While only one in five birdstrikes is ever reported, one unusual strike this past January 15, with an even more remarkable outcome, gained global attention and might bring advisories and eventually new certification and training standards to operators of all turbine-powered aircraft.
Aviation in New York City
On Tuesday, the NTSB opened a three-day hearing to focus on the January 15 ditching on New York’s Hudson River by an Airbus A320 operating as US Airways flight 1549 from La Guardia Airport. All 150 passengers and five crew escaped, though one flight attendant and four passengers were seriously injured.
You can’t find a solution until you’ve defined the problem. That’s the motivation behind a survey launched by Raymond A. Syms Associates intended to pull together heliport general information and create a database that will help improve heliport safety.
The Smithsonian Institution has identified the bird remains found in both engines of the US Airways A320 that ditched into the Hudson River on January 15 as those of Canada Geese. The Smithsonian’s feather identification lab has so far examined 25 samples of bird remains and reached its conclusion through DNA analysis and through morphological comparisons with specimens in the museum’s collections.
A US Airways Airbus A320 carrying 150 passengers and five crew on board ditched into New York’s Hudson River late this afternoon and initial reports indicate that all the occupants escaped with their lives. Flight 1549 had taken off moments earlier from New York La Guardia Airport for a flight to Charlotte, N.C., when the A320 descended into the 35-degree F water near Manhattan’s 57th Street.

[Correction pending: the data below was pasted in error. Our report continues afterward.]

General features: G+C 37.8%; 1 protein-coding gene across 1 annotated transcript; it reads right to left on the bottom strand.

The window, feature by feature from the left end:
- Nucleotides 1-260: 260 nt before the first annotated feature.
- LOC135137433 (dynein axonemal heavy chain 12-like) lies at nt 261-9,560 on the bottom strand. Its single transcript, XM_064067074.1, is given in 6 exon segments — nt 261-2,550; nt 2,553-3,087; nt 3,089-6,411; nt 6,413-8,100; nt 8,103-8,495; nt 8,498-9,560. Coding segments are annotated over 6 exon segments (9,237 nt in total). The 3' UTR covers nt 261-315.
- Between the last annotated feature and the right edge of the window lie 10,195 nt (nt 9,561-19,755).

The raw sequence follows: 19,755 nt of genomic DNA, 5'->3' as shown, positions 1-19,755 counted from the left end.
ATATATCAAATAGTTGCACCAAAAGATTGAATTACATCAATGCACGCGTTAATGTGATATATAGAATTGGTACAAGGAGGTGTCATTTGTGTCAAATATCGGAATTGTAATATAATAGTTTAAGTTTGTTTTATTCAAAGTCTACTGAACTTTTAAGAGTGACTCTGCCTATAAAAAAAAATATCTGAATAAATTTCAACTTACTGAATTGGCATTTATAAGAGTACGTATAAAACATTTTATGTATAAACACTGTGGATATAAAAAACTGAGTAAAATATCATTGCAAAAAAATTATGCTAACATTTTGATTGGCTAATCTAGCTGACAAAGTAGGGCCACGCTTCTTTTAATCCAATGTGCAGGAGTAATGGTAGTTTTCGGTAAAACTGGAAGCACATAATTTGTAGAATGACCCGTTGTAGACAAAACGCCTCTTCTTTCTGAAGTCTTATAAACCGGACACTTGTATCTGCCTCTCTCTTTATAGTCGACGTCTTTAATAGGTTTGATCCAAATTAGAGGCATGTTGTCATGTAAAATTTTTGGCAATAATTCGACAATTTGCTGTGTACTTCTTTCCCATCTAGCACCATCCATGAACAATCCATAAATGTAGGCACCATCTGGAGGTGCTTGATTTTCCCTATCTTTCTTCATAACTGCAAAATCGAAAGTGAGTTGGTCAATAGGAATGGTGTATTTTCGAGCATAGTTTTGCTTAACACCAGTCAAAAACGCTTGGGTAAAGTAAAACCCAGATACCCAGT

U.S. Helicopter has had to suspend its scheduled service from New York’s Downtown/Wall Street heliport to Newark and JFK airports after the heliport’s new operator, FirstFlight, failed to develop a TSA-approved security plan. U.S. Helicopter serves the airports with Sikorsky S-76Bs.
A spokesman for U.S. Helicopter said the company could resume flights from New York’s Wall Street heliport early next year. U.S. Helicopter was forced to suspend its scheduled, $159-per-passenger Sikorsky S-76B service from New York’s Downtown/Wall Street heliport to Newark and JFK airports after the heliport’s new operator, FirstFlight, failed to develop a TSA-approved security plan.
The U.S. Court of Appeals for the District of Columbia yesterday granted a petition by the Port Authority of New York and New Jersey to order a stay of the FAA’s plans to auction takeoff and landing slots at Newark Liberty International Airport and New York JFK and La Guardia Airports.
While the legal wrangling continues, a new operator took over New York’s Downtown Manhattan Heliport last month. It is now run by FirstFlight, a subsidiary of Air Pegasus, the company that currently operates the West 30th Street Heliport. FirstFlight has a 10-year contract to run the Manhattan Heliport; losing bidder Linden Airport Management is challenging that agreement in Manhattan Supreme Court.
The Department of Transportation has announced it will press forward with plans to auction takeoff and landing slots at the three major New York-area airports, despite a GAO opinion that the department did not have the authority to do so. The announcement drew condemnation from the Air Transport Association, which called the idea ill-conceived and predicted that it would result in a costly legal battle.